Meet Ashley Carter, a fashionista, creative, and writer. Inspiring us to live “fabellis” but affordably. Thanks to her transparency, she has shared her medical journey leading to the diagnosis of IIH. To learn more, please read her story My IIH Journey: My Story & Diagnosis on her website Fabellis.com.
Ashley’s journey began several years ago. She had an eye exam in 2014 where she was informed that her optic nerves were swollen and an MRI was recommended. Ashley decided to not go through with the MRI at the time as her optometristA trained medical profession who can examine, diagnose, and treat a majority of eye disorders. did not provide an explanation for this test and she was not experiencing visual changes or headaches. It was not until six years later in 2020 that Ashley began to take control of her health and became her own healthcare advocate. She started with an eye exam with a new optometrist where she was told that her optic nerve looked a bit blurry. At this time, she had developed new symptoms such as occasional neck stiffness, lower back pain, and whooshing in her ears (pulsatile tinnitusA whooshing or throbbing noise heard in one or both ears that can range from annoying to debilitating. Highly associated with venous sinus stenosis.).
Fortunately, she found an experienced optometrist who explained the importance of her optic nerve changes and advised her to have an evaluation with an ophthalmologistA specialist in the branch of medicine concerned with the study and treatment of disorders and diseases of the eye..
“Always utilize your dental, healthcare and vision benefits. A lot of people have insurance, but don’t invest the time to go and learn about their health. SO many things can be preventable (…not necessarily IIH, but you know what I mean) if you will first take the step in going and educating yourself on your body/health.”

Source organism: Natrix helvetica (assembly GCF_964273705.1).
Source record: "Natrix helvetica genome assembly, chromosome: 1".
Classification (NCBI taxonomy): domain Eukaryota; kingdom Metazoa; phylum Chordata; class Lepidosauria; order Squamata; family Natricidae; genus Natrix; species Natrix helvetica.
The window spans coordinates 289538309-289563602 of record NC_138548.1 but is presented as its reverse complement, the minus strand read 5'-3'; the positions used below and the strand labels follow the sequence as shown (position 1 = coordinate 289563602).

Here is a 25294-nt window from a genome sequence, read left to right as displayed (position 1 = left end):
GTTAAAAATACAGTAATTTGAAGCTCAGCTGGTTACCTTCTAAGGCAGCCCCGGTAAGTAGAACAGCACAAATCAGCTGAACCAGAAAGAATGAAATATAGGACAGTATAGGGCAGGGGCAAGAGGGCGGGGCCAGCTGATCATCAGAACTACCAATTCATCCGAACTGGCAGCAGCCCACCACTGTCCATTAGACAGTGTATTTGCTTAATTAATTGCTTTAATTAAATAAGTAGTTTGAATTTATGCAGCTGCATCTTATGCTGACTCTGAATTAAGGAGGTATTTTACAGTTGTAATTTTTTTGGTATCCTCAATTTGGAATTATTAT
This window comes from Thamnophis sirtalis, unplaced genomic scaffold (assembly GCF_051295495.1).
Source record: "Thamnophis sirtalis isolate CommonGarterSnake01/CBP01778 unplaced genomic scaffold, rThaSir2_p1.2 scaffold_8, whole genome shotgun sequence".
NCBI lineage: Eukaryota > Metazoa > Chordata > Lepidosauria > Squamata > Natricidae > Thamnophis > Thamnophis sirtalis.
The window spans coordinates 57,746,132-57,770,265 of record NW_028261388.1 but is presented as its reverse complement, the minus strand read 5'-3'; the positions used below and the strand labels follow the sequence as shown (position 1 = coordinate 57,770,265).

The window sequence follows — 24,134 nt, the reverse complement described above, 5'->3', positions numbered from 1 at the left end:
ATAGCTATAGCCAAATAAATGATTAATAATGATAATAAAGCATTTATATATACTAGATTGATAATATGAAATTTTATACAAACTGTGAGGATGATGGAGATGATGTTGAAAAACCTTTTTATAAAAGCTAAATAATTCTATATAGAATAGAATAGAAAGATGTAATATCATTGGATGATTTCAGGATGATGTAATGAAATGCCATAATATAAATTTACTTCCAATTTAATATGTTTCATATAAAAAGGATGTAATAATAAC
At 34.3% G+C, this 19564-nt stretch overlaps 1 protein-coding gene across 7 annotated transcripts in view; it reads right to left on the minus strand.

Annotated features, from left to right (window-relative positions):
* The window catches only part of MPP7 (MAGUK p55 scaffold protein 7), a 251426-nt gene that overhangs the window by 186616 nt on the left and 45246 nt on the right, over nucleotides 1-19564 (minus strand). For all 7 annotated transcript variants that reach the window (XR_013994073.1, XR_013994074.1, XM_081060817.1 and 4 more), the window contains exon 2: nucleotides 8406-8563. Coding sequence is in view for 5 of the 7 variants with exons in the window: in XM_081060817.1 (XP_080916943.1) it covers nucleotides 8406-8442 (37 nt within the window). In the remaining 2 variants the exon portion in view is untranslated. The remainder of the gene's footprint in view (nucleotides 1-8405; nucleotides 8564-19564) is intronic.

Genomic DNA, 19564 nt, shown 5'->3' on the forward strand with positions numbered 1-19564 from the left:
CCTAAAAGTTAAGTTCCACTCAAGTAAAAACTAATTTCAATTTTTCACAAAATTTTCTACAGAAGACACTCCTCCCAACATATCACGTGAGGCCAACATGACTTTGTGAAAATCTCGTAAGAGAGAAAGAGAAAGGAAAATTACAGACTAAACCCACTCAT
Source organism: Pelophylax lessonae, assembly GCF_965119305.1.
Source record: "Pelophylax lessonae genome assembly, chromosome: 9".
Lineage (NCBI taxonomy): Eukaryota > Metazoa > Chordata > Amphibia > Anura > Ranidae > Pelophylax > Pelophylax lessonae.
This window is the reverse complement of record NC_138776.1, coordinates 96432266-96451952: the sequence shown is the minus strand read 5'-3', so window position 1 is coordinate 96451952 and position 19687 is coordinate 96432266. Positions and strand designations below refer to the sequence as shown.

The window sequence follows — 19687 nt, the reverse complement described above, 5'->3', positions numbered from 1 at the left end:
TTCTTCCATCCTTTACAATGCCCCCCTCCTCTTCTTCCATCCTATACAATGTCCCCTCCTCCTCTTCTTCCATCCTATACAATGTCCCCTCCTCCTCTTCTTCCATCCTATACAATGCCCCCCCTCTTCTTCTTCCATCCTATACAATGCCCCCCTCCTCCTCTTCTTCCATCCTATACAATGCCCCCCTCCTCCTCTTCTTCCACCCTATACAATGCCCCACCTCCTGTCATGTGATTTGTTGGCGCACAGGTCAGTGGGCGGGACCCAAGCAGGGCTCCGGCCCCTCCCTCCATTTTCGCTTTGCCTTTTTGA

Her ophthalmologist diagnosed her with papilledemaSwelling of the optic nerve that carries visual signals from the eye to the brain. and idiopathicThe term idiopathic is used when there is no detectable reason for something. intracranial hypertension and she was referred to a neurologistMedical doctor who diagnoses and treats nonsurgical issues related to the brain and nervous system. . The neurologist ordered an MRI of the brain that confirmed a swollen optic nerve. A lumbar punctureA procedure where a needle is placed in the lower part of the spine (the lumbar spine) to access cerebrospinal fluid. was performed with an opening pressure that was elevated at 40 (normal is less than 25). Currently she is under the care of a neurologist and is on diamox with some side effects.
While educating herself on IIH and papilledema, she wants to address the misunderstandings about weight and IIH:
“As I’ve started a healthier lifestyle, I don’t feel that IIH is necessarily weight related, but more so related to what we eat. We live in a world of so much processed food with chemicals we likely don’t even know about. I found that eating cleaner and consuming less salt has made a world of difference for me. I have also found that I feel my best when I have meatless days. I’m not quite sure I’m ready to jump into vegetarian or vegan life just yet, but I’m tip toeing on the border. We shall see…
Since I started a healthier lifestyle in October, I have lost 20 pounds so far. I feel a lot better and I’m learning to listen to my body. IIH has taught me so much about myself and that health is truly wealth! I have no idea what the future holds, but I know that with God on my side and me doing my best to live healthier, I believe we got this!”
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